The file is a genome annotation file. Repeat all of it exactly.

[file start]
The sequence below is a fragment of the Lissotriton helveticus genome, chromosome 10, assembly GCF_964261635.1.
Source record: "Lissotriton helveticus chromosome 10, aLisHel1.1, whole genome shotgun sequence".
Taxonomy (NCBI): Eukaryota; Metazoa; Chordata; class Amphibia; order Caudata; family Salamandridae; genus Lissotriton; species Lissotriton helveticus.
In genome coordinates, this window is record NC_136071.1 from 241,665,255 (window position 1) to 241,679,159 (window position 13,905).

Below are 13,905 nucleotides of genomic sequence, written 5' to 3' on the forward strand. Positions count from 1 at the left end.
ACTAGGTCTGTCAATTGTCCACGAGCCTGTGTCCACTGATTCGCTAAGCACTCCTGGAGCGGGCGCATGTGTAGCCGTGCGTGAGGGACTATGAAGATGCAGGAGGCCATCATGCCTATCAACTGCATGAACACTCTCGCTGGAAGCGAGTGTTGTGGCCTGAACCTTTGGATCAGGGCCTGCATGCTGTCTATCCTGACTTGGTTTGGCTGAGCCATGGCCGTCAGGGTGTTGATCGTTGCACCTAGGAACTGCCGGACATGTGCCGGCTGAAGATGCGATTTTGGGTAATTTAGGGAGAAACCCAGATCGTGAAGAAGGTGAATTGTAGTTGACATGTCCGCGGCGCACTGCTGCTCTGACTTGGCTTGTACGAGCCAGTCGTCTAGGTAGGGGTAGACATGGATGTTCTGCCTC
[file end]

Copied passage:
The sequence below is a fragment of the Lissotriton helveticus genome, chromosome 10, assembly GCF_964261635.1.
Source record: "Lissotriton helveticus chromosome 10, aLisHel1.1, whole genome shotgun sequence".
Taxonomy (NCBI): Eukaryota; Metazoa; Chordata; class Amphibia; order Caudata; family Salamandridae; genus Lissotriton; species Lissotriton helveticus.
In genome coordinates, this window is record NC_136071.1 from 241,665,255 (window position 1) to 241,679,159 (window position 13,905).

Below are 13,905 nucleotides of genomic sequence, written 5' to 3' on the forward strand. Positions count from 1 at the left end.
ACTAGGTCTGTCAATTGTCCACGAGCCTGTGTCCACTGATTCGCTAAGCACTCCTGGAGCGGGCGCATGTGTAGCCGTGCGTGAGGGACTATGAAGATGCAGGAGGCCATCATGCCTATCAACTGCATGAACACTCTCGCTGGAAGCGAGTGTTGTGGCCTGAACCTTTGGATCAGGGCCTGCATGCTGTCTATCCTGACTTGGTTTGGCTGAGCCATGGCCGTCAGGGTGTTGATCGTTGCACCTAGGAACTGCCGGACATGTGCCGGCTGAAGATGCGATTTTGGGTAATTTAGGGAGAAACCCAGATCGTGAAGAAGGTGAATTGTAGTTGACATGTCCGCGGCGCACTGCTGCTCTGACTTGGCTTGTACGAGCCAGTCGTCTAGGTAGGGGTAGACATGGATGTTCTGCCTC